We started our day with a drive to Hebron, where we hoped to see the Tomb of the Patriarchs. (Genesis 23…Abraham bought a burial place at Machpelah for Sarah who had died. It became the family burial place and is revered by Jews, Christians, and Muslims.) This day is the birthday of the Prophet Mohammed, so we knew we might need to adjust our expectations. Our access point to the tomb was to be through a Jewish settlement, but because it is a feast day in Islam, the Israelis granted access to the tomb only to Muslims. We were able to see it from a short distance. So, having come there, we laughed with the young soldiers guarding the entrance when a cat swiped the plastic-wrapped sandwich of one of the guards and made off with it in its mouth, running like the wind. And we had our picture taken, just to show that we were there.
Then, we drove back to Bethlehem where we had an appointment at Bethlehem University, the only Christian University in Israel. 3000 students attend, with 78% women students, the majority of students are Muslim (about 30% Christian) and professors are mostly Palestinian. The acceptance rate is one in three, and it is a rigorous university. We met students who told us their professional goals and the challenges of getting to the campus if they must pass through checkpoints each day to come to class. Lovely students who are hopeful and motivated.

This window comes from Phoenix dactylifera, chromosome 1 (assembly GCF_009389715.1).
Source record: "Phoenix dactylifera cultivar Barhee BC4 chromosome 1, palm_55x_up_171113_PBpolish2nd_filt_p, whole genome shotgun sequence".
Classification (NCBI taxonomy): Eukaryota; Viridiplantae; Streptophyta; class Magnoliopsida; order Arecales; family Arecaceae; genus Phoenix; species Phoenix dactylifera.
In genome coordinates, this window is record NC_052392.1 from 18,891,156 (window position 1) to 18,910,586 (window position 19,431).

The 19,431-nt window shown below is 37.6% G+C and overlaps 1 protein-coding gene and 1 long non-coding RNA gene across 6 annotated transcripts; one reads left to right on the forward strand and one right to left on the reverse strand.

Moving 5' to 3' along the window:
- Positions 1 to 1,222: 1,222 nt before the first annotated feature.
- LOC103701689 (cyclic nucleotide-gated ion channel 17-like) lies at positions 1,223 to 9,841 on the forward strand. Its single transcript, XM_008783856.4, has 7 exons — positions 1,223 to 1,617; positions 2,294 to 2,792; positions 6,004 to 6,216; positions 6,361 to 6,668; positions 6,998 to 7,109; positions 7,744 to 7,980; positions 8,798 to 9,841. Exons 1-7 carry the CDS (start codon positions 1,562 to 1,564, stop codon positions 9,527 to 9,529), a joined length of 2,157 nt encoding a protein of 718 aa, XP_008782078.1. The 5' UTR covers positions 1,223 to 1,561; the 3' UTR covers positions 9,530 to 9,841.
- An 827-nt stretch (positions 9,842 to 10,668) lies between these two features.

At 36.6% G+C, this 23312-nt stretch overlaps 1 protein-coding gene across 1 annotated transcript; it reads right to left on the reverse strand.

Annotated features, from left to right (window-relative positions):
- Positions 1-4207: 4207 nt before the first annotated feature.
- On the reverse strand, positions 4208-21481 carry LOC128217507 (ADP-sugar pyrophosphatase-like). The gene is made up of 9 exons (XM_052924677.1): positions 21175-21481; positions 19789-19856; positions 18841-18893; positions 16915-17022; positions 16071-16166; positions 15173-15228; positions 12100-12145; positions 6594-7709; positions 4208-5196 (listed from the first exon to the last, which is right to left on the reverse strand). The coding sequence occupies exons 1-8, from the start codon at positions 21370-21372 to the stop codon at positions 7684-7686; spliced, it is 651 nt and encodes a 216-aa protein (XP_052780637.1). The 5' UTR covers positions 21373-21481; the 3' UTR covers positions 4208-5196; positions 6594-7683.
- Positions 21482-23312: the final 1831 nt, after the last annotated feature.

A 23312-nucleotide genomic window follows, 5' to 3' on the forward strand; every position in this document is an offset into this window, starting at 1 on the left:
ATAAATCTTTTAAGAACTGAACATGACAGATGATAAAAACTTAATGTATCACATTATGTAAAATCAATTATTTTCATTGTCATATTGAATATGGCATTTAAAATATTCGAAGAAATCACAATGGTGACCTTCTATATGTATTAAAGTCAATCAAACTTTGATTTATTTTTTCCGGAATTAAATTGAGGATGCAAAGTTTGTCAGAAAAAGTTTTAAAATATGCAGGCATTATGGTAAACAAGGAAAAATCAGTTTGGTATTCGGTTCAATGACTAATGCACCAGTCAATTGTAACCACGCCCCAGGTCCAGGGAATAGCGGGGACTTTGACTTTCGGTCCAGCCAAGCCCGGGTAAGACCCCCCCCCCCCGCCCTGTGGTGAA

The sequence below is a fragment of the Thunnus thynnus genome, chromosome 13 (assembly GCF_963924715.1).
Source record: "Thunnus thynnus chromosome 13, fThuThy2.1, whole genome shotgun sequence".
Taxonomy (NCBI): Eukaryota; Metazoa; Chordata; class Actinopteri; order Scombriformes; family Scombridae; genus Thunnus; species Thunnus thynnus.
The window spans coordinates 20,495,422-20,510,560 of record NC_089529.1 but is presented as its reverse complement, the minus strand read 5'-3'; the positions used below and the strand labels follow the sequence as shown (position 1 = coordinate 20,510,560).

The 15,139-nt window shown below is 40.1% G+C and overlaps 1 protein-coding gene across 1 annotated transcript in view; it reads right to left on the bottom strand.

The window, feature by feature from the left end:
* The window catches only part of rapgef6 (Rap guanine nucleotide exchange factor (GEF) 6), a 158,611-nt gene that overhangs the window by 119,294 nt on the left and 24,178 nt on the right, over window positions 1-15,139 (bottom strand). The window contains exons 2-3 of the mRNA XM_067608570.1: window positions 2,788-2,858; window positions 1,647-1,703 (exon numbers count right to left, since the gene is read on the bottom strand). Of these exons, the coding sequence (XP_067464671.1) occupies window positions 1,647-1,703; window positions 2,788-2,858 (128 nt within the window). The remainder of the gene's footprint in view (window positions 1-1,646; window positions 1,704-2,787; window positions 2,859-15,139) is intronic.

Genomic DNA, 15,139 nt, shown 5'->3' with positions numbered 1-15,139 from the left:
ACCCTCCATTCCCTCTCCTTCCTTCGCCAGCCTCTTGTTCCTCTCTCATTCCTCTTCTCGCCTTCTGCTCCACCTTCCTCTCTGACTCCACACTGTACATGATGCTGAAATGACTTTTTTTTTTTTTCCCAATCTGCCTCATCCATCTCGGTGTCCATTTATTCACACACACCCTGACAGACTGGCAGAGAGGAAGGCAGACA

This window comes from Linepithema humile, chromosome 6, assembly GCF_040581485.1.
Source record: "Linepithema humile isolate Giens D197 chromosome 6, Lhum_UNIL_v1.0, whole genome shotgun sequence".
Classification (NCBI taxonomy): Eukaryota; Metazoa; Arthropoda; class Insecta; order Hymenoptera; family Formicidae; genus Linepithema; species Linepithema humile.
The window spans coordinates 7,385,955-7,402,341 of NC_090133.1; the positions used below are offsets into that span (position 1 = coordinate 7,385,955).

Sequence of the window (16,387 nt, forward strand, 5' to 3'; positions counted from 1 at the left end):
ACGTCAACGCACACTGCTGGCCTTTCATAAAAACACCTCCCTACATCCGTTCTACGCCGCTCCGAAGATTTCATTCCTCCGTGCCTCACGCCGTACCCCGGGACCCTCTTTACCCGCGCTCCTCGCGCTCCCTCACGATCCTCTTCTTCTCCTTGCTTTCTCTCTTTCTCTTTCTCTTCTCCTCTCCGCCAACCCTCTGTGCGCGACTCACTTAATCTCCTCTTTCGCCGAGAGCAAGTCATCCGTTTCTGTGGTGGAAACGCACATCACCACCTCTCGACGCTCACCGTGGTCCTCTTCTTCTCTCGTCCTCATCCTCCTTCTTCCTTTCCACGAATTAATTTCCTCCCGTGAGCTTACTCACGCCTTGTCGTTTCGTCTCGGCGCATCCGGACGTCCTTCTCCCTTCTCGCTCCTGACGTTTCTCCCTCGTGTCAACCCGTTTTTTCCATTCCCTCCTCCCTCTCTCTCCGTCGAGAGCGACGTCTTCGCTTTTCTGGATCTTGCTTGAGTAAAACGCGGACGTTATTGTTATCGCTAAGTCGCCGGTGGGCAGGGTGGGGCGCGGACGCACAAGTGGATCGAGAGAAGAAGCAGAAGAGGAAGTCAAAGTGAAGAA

Their Chapel of the Divine Child is extraordinarily beautiful, with frescoes of child martyrs from around the world on the walls (even contemporary martyrs, including children of Uganda in the 60’s).
After lunch, we drove to Bethpage and walked the path of Jesus and his disciples into Jerusalem that we remember on Palm Sunday. On the way down the Mount of Olives, we reached the Garden of Gethsemene and the Church of All Nations.
We checked into the Gloria Hotel just inside the Jaffa Gate of the Old City. In the evening, some of the group got pilgrim tattoos from the Coptic Christian tattoo artist whose family has been practicing this art for pilgrims for over 300 years.